Consider now that you're writing a model of some business concept (a user following another user is fair enough). The business doesn't care about anything about how a "follow" is stored; an argument could then be made that storage / persistence isn't the primary responsibility of your abstraction in the first place (I think most will agree here). The primary responsibility of a domain model in most systems is to model behaviour.

That said, if you accept that the single responsibility of a given model (or Entity) is to model behaviour, then the object itself (and every method on it) represent a consistency boundary. You're expressing explicitly that this model is consistent the day it is instantiated and every method call has preconditions and postconditions that always leave the model in a consistent state. Any deviance from this is "exceptional".

If you reason about models in this way, you might ask: Does a particular operation or behaviour have a invariant (or post-condition) for [immediate or eventual] consistency with the rest of the model? Your answer influences persistence of the model as part of an external use-case implementation. In this particular use-case (a user following a single user) there probably isn't a requirement for immediate consistency.

This gives us some options:

  1. We could choose to immediately persist the model / use-case because it's simple. (your option one)
  2. We could choose to defer persistence to a collaborating service (your option two / Repository)

However, IF we have additional requirements that (for whatever arbitrary reason) state that when the use-case of "following multiple users" is began, you either follow ALL of the users or NONE and we have other upstream / downstream systems that are interesting in those events, then the answer changes. At this point, we should REALLY be thinking Unit of Work (for transactional consistency) and might even consider taking a Domain Event approach to publishing the fact that this happened. Taking the DE approach sounds good (and is in a few Laracasts lessons) AND you could even have the Repository et al. (or another listener that has access to it) listen for the event of "UserFollowedUsers" and do whatever (use a public Eloquent method that isn't to be used by services/controllers, it's there to be used by repository only, OR stores by making query builder calls, OR whatever)... At this point, I'm getting cloudy on explanation and code sample would better serve discussion, but I don't have time at the moment 😦 This whole paragraph is poorly worded.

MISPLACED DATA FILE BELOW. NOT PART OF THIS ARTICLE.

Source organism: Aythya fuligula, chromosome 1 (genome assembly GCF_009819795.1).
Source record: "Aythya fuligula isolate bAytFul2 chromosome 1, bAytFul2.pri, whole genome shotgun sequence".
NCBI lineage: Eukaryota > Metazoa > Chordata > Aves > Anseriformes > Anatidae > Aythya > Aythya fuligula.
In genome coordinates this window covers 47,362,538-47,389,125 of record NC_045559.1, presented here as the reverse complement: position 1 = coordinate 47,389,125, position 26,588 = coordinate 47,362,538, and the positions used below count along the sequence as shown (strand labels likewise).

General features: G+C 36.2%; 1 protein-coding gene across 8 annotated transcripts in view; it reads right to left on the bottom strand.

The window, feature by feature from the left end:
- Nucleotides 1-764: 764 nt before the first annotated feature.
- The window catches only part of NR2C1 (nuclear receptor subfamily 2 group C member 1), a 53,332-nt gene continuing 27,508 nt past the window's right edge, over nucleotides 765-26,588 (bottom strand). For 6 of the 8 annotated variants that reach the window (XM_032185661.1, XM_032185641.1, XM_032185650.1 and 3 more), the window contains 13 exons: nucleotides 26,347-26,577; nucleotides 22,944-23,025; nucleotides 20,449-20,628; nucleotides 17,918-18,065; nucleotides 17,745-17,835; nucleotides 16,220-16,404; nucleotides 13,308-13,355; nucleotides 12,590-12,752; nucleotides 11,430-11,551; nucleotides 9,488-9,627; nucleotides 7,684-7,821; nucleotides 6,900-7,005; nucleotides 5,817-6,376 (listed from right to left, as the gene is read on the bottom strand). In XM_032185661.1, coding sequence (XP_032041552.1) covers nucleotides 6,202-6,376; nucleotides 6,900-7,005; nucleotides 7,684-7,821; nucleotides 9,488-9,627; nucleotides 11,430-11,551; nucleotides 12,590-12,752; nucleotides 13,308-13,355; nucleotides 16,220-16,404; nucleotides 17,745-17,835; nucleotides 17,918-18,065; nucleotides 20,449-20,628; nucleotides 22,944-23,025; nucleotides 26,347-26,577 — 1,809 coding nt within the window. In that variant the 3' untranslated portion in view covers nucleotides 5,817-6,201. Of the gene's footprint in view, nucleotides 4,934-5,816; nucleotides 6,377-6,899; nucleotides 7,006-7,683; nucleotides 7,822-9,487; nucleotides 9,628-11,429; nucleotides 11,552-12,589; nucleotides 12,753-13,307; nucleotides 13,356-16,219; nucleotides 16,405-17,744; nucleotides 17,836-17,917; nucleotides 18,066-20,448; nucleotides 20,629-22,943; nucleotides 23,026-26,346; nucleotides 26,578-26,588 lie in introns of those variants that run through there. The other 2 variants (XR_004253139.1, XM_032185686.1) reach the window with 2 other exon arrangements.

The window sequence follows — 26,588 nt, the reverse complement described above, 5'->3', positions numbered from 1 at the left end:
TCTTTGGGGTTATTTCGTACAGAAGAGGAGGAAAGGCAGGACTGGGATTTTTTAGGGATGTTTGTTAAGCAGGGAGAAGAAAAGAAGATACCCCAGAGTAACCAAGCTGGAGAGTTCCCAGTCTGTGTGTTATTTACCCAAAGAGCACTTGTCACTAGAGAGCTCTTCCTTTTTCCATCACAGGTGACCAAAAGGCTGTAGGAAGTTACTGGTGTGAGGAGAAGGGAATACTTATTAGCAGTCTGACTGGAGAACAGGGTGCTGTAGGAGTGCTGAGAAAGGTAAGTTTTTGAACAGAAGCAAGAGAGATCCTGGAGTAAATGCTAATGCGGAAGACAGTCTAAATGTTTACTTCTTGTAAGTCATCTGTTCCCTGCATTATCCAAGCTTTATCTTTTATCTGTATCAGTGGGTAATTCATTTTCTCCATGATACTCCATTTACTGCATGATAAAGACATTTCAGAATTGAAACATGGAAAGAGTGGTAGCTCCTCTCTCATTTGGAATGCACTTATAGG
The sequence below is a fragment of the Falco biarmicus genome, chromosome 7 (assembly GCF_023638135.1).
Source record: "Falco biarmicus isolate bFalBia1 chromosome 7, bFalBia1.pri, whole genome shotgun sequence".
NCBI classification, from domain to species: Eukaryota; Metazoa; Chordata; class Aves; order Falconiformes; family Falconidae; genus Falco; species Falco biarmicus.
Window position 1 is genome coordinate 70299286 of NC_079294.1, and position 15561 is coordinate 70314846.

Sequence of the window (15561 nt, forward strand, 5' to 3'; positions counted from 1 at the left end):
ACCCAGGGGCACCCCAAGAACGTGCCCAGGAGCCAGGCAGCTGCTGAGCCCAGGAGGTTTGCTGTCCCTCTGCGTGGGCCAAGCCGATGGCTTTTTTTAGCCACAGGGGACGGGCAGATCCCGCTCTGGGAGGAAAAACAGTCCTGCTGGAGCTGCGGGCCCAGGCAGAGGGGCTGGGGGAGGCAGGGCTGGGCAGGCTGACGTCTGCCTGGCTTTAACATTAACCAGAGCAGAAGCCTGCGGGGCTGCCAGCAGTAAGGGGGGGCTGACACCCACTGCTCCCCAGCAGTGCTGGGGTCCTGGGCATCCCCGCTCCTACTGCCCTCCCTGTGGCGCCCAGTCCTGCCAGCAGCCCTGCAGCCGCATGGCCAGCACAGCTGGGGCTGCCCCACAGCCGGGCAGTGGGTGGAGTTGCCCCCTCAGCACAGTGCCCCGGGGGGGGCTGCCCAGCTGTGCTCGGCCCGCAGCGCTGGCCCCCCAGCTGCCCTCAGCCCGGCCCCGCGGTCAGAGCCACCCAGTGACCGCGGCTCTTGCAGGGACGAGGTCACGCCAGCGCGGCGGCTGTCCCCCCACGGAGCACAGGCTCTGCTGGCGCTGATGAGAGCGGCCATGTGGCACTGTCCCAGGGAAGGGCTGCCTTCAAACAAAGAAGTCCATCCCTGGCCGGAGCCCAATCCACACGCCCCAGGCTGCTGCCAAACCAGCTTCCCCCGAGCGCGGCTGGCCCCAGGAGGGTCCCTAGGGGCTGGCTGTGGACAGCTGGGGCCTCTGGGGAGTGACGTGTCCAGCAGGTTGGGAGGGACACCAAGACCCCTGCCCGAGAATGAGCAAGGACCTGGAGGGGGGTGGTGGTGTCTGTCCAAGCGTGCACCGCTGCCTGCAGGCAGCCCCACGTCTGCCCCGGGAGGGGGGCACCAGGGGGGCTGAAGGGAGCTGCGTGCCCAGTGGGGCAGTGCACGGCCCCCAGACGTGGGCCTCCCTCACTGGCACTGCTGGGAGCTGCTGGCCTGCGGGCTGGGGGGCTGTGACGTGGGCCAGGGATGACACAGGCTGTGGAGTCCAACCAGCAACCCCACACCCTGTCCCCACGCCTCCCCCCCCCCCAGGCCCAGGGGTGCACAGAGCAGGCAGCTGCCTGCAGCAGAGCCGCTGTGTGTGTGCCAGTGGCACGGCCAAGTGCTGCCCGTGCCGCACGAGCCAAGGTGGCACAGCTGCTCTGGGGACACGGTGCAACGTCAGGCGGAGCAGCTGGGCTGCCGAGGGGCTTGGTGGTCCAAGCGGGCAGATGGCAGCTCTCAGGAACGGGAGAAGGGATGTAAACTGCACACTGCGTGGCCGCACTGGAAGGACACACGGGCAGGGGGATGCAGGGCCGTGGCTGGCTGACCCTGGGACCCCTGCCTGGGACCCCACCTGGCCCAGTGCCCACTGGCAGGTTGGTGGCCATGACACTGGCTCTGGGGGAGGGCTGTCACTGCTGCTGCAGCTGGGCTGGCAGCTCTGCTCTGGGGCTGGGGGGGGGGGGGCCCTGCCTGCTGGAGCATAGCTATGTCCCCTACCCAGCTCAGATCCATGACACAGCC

All in all, there comes a point (in my opinion) where models that are backed by Active Record start taking on too much responsibility as far as the implementation of a saga or other use-case/long-running process. In this particular example and based on assumptions above, it seems reasonable to just associate the followed user and be done with it. In another use-case where there were collaborating models that had to be made immediately consistent with changes in a single model, you're talking Unit of Work and you start considering something similar to option two. It all comes down to case-by-case analysis of what's going on and picking a technical implementation as late as possible. This is one of my drivers for avoiding Active Record in highly behavioural portions of applications I work on. I strategically choose where to use it vs. blind adoption.

Note on above: Please do not take anything I've said as an argument against Active Record or Eloquent. Both are tools to solve a problem and as with everything, there are trade-offs. I take advantage of them where I need, and avoid them when I forsee issues in the long-term. I try to subscribe to Robert Martin's viewpoint of "A good architecture allows you to defer critical decisions, it doesn’t force you to defer them." Active Record forces you to make decisions on persistence very early. If you have enough information to make those decisions, then Active Record can do work for you and save time.

All of this said, "preference" can only be applied / considered up to a certain point in implementation. At a certain point, it's important to leave emotion out and chunk up to why to gain insight in the decision-making process.

@jtgrimes

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commented Jul 29, 2014

@laracasts When I see "extends Eloquent," I expect relationships to be persisted and I think I expect that to be the default. That's just how Eloquent usually rolls.